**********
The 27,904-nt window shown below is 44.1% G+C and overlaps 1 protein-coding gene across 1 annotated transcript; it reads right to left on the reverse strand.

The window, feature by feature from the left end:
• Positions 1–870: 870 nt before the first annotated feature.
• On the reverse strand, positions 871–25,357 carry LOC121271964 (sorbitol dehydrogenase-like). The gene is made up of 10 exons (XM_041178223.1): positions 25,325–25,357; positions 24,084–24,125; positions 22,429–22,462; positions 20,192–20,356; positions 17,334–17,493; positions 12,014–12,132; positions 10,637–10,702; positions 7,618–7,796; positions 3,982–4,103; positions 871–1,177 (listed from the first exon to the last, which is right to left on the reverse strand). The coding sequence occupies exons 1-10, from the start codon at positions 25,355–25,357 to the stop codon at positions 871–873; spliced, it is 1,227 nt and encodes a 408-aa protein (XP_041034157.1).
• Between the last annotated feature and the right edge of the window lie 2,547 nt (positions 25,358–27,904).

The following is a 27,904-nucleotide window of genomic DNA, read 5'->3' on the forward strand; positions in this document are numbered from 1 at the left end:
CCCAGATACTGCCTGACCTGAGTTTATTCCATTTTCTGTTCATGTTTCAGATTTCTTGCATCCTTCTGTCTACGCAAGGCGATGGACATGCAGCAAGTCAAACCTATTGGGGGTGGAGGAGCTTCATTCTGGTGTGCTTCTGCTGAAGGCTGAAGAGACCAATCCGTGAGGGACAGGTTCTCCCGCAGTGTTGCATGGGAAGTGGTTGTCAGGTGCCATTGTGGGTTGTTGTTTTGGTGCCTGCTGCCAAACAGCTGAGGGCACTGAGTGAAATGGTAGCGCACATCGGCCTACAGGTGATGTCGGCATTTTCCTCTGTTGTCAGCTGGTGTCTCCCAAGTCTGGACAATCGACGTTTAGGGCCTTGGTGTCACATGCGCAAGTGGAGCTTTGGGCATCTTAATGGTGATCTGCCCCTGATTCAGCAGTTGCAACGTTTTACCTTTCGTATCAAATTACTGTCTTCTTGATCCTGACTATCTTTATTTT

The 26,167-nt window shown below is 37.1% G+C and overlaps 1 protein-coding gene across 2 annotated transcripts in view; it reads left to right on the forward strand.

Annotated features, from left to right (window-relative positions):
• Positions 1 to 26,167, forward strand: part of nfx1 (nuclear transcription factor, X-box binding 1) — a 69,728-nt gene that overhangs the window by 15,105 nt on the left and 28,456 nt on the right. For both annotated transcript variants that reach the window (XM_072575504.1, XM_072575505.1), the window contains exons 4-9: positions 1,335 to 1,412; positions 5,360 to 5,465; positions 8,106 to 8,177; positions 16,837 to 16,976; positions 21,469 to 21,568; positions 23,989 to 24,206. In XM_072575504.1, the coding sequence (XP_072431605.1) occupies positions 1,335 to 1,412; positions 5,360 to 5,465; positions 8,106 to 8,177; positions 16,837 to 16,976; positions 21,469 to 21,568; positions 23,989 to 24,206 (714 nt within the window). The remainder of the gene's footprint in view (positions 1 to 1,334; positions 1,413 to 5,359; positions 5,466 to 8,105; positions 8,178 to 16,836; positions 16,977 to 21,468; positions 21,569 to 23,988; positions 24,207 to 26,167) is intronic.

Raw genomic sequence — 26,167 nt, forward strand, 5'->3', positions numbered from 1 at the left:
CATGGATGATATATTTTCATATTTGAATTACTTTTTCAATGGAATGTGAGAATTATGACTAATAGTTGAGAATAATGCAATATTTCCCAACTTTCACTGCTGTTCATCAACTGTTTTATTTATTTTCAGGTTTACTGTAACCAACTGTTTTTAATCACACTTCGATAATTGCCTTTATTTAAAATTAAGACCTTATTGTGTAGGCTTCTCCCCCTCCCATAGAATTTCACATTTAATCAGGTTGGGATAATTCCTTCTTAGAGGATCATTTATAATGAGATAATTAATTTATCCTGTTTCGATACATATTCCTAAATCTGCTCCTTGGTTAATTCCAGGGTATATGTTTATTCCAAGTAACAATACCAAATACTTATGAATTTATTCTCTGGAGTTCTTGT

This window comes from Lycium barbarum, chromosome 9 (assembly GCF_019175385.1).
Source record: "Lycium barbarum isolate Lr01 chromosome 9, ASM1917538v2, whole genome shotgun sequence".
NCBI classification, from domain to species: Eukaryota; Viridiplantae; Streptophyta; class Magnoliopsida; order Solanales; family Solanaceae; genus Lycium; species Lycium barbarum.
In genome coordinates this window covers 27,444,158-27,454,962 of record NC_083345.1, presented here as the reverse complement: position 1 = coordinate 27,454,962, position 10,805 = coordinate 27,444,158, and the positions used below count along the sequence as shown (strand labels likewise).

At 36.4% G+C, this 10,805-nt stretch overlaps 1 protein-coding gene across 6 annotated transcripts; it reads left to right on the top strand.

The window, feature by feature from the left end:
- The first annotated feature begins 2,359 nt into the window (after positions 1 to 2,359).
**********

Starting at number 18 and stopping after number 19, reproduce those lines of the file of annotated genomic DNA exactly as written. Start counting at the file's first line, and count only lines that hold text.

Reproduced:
The window, feature by feature from the left end:
- The first annotated feature begins 2,359 nt into the window (after positions 1 to 2,359).